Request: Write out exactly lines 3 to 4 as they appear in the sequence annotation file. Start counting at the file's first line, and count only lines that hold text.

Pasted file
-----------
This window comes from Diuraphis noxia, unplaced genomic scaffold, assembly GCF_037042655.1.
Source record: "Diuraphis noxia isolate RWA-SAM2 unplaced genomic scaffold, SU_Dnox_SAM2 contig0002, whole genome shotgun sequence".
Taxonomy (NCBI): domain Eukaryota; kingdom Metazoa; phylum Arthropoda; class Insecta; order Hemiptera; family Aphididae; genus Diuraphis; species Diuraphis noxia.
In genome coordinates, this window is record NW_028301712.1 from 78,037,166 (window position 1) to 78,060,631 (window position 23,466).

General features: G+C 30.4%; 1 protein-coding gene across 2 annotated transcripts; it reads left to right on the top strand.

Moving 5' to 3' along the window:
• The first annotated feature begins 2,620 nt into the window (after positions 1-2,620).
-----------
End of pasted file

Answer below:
Taxonomy (NCBI): domain Eukaryota; kingdom Metazoa; phylum Arthropoda; class Insecta; order Hemiptera; family Aphididae; genus Diuraphis; species Diuraphis noxia.
In genome coordinates, this window is record NW_028301712.1 from 78,037,166 (window position 1) to 78,060,631 (window position 23,466).